The Secret Life of Walter Mitty

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In “The Secret Life of Walter Mitty,” the title character — a timid Life magazine photo archivist played by Ben Stiller (who also directed) — has to wake up from his daydreams and live life to its fullest. And you know what helps him do this? The fact that his real life turns out to be almost as exciting and improbable as his fantasies. A victorious bar-fight with a drunken brute, an unprotected dive into treacherous ocean waters, a magnificent hike through the mountains of Afghanistan, and a spur-of-the-moment trip to Greenland and Iceland (not to mention the disposable income to afford it) are just a few of the unrealistic “real life” things that happen when Walter (who’s never traveled, fought, or hiked before) breaks out of his shell and grabs life by the nipples.

Based on James Thurber’s 1939 short story in the sense that it has the same title, and written by Steve Conrad (“The Pursuit of Happyness”), Stiller’s film is a curiously antiseptic dud. It’s obviously meant to be inspiring, but it’s airless and flat, like it was made by aliens who don’t understand how human emotions work, only that they are desirable and can be produced by some combination of panoramic images and stirring music.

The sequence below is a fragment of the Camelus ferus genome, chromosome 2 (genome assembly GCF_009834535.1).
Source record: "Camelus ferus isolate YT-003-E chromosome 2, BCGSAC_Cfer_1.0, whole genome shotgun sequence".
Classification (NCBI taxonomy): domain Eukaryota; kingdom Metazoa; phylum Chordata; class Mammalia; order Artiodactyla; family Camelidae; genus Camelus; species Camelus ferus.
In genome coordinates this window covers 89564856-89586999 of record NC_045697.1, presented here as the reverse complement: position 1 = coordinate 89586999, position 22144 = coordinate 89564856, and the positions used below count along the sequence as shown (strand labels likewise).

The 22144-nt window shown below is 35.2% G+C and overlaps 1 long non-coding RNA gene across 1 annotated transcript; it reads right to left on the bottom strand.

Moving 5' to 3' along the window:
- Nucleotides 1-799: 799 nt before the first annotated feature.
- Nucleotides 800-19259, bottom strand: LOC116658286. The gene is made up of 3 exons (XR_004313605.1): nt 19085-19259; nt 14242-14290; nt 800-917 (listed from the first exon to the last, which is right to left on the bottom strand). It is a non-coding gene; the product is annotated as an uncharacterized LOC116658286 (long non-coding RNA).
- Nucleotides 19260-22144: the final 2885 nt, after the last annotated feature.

Here is the protagonist making inroads with his secret crush, who is played by Kristen Wiig, whom you have enjoyed in other films! This makes you “happy,” yes? And here he is learning that if you’ll take some risks, life will reward you with impossible magic! This brings you to “tears,” right? Are we saying that right? “Tears”? What about this Arcade Fire song? These are good things, no?

I’d be more forgiving of the movie’s cluelessness if the story weren’t 100% stupid and crammed with shameless product placement for Papa John’s and eHarmony (for starters). A flaky but brilliant photographer named Sean O’Connell (Sean Penn) sends Life a roll of film containing what he believes will be the perfect image for the magazine’s final cover — only the picture isn’t there. Rather than tell report this to his boss (Adam Scott, miserably playing a villain) or try more diligently to contact the phone-less and email-less O’Connell, Walter simply hops on a plane bound for the last place O’Connell is known to have been, which happens to be Greenland. He does this at the prompting of his co-worker, Cheryl (Wiig), who thinks it’s not only a great idea but the only real option. Along the way, he talks on the phone a lot with an eHarmony employee (played by Patton Oswalt), who also inspires him. More faux-motivational nonsense ensues, each unlikely plot point giving way to the next until it finally ends and you leave the theater either weeping or wondering what, exactly, was supposed to have made you weep.

D (1 hr., 54 min.; PG, some peril and mild crude language.)

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